HBO really killed it with the first season of Westworld. Excellent performances all around, impressive visual effects, and a super fun setting.
You may or may not know that originally, Westworld was a movie. Released all the way back in 1973, based on a book by Michael Crichton. The guy who wrote Jurassic park. It didn’t age too well but features pretty much the exact same premise as the huge it that is the current show.
The first season took all of the things that made the original story a great idea and amplified them tenfold. The magic feeling of walking into a theme park, realizing all the possibilities for adventure as you step through the gates, the fantasy of being in the gosh darn wild west, only everyone is a robot.
Then of course was the underlying science fiction themes, asking big questions about humanity. From the lengths we’ll go to keep ourselves entertained, to what makes a human… well, human.
These questions are put forward to the viewer in an entertaining way, under the guise of a western, science-fiction drama. We’re introduced to the idea of a “maze” that multiple characters seem to be interested in. Then we meet the hosts, the theme parks robotic attractions and shown they have more to them than meets the eye.
After that, we’re introduced to a roster of human characters, each one of them more insufferable and annoying than the last. “Ah, I see what they’re doing here! The robots are more human and less faulty than the people!” you cry out, as the first season progresses.
The season ends with most loose ends tied up, the mystery of the maze mostly solved, and each character arc coming to a very clean finish.
Soon after, a season 2 of Westworld is green lit.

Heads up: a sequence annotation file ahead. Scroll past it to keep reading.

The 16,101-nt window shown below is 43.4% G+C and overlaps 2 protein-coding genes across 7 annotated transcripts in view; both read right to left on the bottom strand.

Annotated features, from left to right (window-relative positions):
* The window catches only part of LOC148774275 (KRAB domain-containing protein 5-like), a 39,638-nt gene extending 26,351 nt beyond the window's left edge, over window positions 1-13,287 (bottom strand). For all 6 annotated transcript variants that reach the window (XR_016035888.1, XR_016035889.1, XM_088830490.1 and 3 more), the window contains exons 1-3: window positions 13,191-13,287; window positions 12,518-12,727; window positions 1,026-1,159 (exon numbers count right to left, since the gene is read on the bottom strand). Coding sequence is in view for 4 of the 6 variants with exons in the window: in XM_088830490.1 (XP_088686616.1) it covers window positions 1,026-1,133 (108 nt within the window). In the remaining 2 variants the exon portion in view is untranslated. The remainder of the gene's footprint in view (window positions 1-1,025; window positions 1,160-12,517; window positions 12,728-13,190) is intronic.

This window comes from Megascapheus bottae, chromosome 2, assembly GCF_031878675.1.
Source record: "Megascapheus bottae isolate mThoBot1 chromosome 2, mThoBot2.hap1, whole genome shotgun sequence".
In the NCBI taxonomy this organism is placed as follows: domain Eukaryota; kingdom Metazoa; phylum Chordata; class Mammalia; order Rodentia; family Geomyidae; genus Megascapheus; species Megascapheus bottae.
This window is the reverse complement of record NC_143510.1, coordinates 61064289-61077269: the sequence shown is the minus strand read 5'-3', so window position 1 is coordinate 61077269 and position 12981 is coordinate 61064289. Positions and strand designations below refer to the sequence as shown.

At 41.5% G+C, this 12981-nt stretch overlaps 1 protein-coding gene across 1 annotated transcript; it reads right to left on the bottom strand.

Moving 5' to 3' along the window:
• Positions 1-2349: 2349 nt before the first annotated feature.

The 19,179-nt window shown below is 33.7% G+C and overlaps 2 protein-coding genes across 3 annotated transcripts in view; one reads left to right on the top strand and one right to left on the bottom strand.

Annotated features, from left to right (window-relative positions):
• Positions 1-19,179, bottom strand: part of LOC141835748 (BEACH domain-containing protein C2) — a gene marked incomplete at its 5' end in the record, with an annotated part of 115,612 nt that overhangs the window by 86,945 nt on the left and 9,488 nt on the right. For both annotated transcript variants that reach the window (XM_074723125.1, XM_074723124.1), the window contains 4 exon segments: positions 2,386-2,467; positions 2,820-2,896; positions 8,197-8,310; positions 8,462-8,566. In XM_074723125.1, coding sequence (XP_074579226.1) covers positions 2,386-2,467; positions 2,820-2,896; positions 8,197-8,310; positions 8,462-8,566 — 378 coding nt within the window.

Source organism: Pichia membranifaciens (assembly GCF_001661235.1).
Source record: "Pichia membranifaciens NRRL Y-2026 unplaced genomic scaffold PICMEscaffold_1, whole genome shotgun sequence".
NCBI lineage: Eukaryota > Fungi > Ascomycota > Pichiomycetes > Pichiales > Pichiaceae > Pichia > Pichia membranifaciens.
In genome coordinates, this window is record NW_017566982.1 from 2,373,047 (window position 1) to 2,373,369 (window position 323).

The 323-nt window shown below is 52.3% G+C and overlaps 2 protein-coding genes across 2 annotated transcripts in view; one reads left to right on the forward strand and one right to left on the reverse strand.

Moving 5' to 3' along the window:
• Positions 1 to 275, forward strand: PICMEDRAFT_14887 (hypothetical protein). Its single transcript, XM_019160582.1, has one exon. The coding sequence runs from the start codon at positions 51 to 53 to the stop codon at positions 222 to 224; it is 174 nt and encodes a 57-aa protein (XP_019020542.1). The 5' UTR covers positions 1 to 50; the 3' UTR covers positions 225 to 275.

But it sucked.
Spoilers for season 2 of Westworld abound, you’ve been warned.
The Characters Don’t do Anything That Makes a Lick of Sense
I get that it’s supposed to be a deep show, full of shadowy motives and never-fully-explained mysteries. However, there’s such a thing as taking advantage of my suspension of disbelief.
In the opening moments of the first episode of the second season, we’re shown the park in disarray after the big moment at the end of season 1. Long story short, the prize at the end of the maze was making all the hosts kill crazy. We’re then told that what we’re going to see is out of sequence. This reveal was originally one of the biggest twists of the first season. We’re told that flat out right here.
Then, as the episode progresses, the viewer is shown a large pool of water, with all of your favorite robotic western characters in it. All dead, seemingly. Then it’s made clear to us that the rest of the season would be mostly flashback.
That’s right, so right off the bat, we’ve already seen how the main drama of the season ends, everyone dies. Then like a common parlor trick, forced to stay until the end of this 10 hour romp to find out how. Which would be totally fine if any of it had anything to do with the ending.
We’re then treated to a slew of nonsensical motivations from disoriented characters. Bernard, a robot recreation of one of the parks two original creators, stumbles around oozing out of his ears being confused for the entire season. This is a pretty good metaphor for how it feels to try and understand where the story is going. Our most rational, stable, and reliable narrator (which isn’t saying much) of the first season, is now absolutely useless.